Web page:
How often should you clean your gun – Tips from A Firearm Hobbyist
- Robert Townsend
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A few days ago, one of my associates asked, “Hey Rob, how often should you clean your gun?” I replied, “Everyday…um…every few weeks or someday while I can…” He chuckled and said, “You’re kidding!” No, I wasn’t! I wasn’t trying to skip anything either! To be honest, different types, frequency of usage, exposure situations (where you use), and ammos are the factors that decide how often to clean your gun. I’ve been using firearms (they’re registered!) for the past two decades, and that’s what I’ve learnt from my experiences and revered superiors.
So, how often should you clean your gun?
Cleaning is the vital part of firearm maintenance that affects the performance of a gun. Here, you’ll be learning when cleaning becomes a necessity requiring no specific issues to be addressed.
- When it has been a while since you used the gun last time
- After you’ve taken multiple trips to the nearby range and allowed heavy wear and tear, carbon and salt buildup
- Every time after you’ve exposed the firearm to dampening situations or moisture-prone areas
- If you’re fond of using corrosive ammunitions
Inspect the barrel thoroughly
Checking the barrel can also be a quick way to know that your gun needs cleaning. Here’s how you can check the barrel of your gun for issues.
- Look inside the barrel with a borescope to detect pit corrosion, dirt, and rust.
- Inspect the front end of the barrel and crown to detect signs of copper fouling.
- Check the barrel chamber to see if there’re carbon, dirt, or lubricant buildup.
If the interior of the barrel gets cooper buildup, know that it’s going to hurt your shooting accuracy sooner or later, no matter how seasoned you’re as a shooter. Several factors affect barrel fouling. Look at the points below.
- Your usage behavior
- Types, construction, and materials of ammunitions used
- Design, geometry, and surface finish of the barrel’s interior
- The desired precision (your preferred level)
- Life cycle of the barrel
However, I didn’t tell you one thing! When should you inspect the barrel? No strict rules apply in this case. The only factor you can care about is the accuracy you’re acquiring (I assume that you already are a REGULAR shooter).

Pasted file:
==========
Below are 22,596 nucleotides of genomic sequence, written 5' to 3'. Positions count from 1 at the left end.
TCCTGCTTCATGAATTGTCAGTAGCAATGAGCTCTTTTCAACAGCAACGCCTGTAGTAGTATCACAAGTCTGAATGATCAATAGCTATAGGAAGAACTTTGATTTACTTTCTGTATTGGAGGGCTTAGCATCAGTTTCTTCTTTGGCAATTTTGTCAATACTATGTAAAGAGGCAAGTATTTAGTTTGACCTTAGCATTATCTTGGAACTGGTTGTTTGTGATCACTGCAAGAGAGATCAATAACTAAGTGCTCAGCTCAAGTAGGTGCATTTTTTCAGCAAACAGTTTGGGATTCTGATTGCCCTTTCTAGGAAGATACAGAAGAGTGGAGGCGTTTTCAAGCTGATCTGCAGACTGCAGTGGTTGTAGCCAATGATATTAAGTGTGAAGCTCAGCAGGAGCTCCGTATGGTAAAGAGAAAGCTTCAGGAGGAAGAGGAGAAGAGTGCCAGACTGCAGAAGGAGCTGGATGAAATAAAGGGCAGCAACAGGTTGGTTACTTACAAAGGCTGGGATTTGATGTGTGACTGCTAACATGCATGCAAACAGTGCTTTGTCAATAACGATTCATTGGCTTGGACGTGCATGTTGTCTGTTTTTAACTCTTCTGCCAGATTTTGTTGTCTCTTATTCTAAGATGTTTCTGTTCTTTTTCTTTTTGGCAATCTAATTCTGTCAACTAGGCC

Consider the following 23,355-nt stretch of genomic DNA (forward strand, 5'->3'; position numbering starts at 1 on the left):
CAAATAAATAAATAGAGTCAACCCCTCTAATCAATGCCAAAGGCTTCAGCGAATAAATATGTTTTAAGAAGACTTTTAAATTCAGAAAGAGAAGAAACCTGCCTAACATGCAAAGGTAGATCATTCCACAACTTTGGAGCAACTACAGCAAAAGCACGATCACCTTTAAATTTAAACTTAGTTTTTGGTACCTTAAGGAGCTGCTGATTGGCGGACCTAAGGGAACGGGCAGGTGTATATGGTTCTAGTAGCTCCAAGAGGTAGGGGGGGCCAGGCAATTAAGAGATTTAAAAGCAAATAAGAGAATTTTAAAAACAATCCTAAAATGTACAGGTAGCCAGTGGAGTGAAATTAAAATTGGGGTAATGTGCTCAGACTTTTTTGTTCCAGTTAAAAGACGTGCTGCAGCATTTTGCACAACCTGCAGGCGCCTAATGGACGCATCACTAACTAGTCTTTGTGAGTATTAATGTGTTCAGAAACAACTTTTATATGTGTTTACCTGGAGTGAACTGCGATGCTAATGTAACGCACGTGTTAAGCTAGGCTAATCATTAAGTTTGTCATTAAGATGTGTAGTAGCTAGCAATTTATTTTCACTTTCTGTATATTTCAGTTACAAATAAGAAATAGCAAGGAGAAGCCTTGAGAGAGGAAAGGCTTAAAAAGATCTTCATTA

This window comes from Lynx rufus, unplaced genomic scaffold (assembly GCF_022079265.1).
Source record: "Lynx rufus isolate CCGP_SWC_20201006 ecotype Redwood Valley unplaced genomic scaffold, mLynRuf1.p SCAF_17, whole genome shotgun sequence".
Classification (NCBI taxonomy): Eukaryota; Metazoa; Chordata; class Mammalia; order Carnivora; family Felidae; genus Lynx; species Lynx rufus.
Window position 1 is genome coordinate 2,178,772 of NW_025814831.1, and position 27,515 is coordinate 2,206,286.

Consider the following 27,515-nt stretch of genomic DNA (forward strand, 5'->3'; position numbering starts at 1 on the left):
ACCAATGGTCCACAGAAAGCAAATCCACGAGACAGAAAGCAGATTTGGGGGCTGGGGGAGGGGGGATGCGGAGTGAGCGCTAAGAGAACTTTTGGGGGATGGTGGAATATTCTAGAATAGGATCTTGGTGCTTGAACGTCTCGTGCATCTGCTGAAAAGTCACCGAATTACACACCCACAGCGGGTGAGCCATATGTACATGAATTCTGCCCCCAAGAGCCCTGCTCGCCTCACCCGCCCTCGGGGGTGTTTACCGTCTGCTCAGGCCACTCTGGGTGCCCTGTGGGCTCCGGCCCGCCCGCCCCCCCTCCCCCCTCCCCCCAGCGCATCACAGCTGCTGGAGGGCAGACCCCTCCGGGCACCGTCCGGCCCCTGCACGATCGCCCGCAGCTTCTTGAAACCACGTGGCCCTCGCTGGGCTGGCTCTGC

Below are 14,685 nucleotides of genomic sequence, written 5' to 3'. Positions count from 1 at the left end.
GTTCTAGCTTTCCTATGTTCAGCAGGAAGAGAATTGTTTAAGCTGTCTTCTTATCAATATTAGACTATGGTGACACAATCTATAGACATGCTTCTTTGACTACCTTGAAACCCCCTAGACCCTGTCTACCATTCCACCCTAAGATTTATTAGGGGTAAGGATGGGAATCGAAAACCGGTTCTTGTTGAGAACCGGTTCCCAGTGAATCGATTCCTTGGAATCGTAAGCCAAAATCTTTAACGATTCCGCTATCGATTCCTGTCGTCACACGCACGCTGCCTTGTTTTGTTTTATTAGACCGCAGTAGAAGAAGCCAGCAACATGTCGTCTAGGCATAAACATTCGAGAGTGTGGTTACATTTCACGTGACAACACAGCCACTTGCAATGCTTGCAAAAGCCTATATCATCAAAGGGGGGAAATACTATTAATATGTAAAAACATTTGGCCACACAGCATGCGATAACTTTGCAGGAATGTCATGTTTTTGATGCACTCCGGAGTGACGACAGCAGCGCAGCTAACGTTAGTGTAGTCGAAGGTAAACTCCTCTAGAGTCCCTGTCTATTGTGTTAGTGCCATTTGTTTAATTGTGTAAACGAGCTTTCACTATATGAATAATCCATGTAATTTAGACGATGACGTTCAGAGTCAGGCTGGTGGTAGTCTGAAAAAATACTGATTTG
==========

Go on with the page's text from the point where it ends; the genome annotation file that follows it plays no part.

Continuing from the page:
If/When you start feeling that your accuracy is going down your standard and you can shoot quite well with someone else’s gun, it’s time you spent a few minutes to inspect the barrel of your gun for the issues I mentioned above. But I want to make things more precise for you. Here’s a quick rundown of the inspection schedule.
- For a benchrest shooter, every 15 shots indicate the need for a thorough inspection and cleaning job.
- Long-range shooters shouldn’t delay longer after they’ve fired 20-30 shots.
- Bullseye shooting is all about accuracy and precision. So, frequent inspection and cleaning should be pursued.
- Bisley and Field shooters can enjoy shooting without cleaning until they’ve fired 50-60 shots.
- Rapid fire shooting also allows as much flexibility, even more as you can take around a hundred shots and then head up to the cleaning process.
- Rifle hunters/shooters can easily take 500+ shots before doing the cleaning.
These points are entirely oriented to help you decide your cleaning time based on the number of shots you take and accuracy. However, some firearm users take shots the entire season and don’t spend a second thinking of cleaning and WITHOUT any feeling of deterioration in their accuracy.
At this stage, (if I’m not wrong) I think you still want to know more, and it’s about the gun you own. Yes, I understand few people want to go through their shooting type. With a query on their specific gun type, many acquaintances have asked me, “How often do you need to clean your gun?” Well, here it goes.
- If you’ve got a gun that is only used for plinking, target clays, or punching holes in paper, it’s probably OK to let a few months and 3-4 trips to the range lapse before doing an in depth cleaning.
- You should still be aware that semi-automatics and Rimfire firearms may begin to show performance and reliability issues with excessive fouling. Fouling, dirt and dust can cause reliability issues in semiautomatic firearms.
- On the other hand, if you’re shooting a match gun or a firearm that is relied upon for personal defense, you should always keep it clean, oiled, and ready to go.
- Any primary defensive firearm should, in this writer’s opinion, be kept clean and well-oiled at all times.
- Revolvers are not immune to fouling either: carbon build up on the cylinder can make a double action trigger nearly impossible to pull as the cylinder gap becomes clogged.
- Bolt action rifles on the other hand often require a fouling shot for the best consistency out of a cold bore.
- For match guns, most semiautomatics run more accurate and more reliably when clean.
Don’t rest already!
You might say “I’ve got a stainless steel barrel and receiver. I don’t need to worry about moisture.” To a certain extent, that is true. Stainless steel components do help slow down corrosion and the effects of the elements that cause it, but such parts are more susceptible to excess wear from dirt, dust, and fouling. Stainless steel is softer than other steel used in firearms and as such can experience faster wear.
My final thoughts
All firearms should periodically undergo a professional detailed cleaning where the firearm is torn down and thoroughly cleaned, oiled and reassembled with a tested gun cleaning kit. How often this is necessary depends on the number of rounds fired through the gun and the role it typically is used for, but I like to detail strip and clean all of my firearms at least once a year regardless of whether or not they ever made it out of the gun safe at all.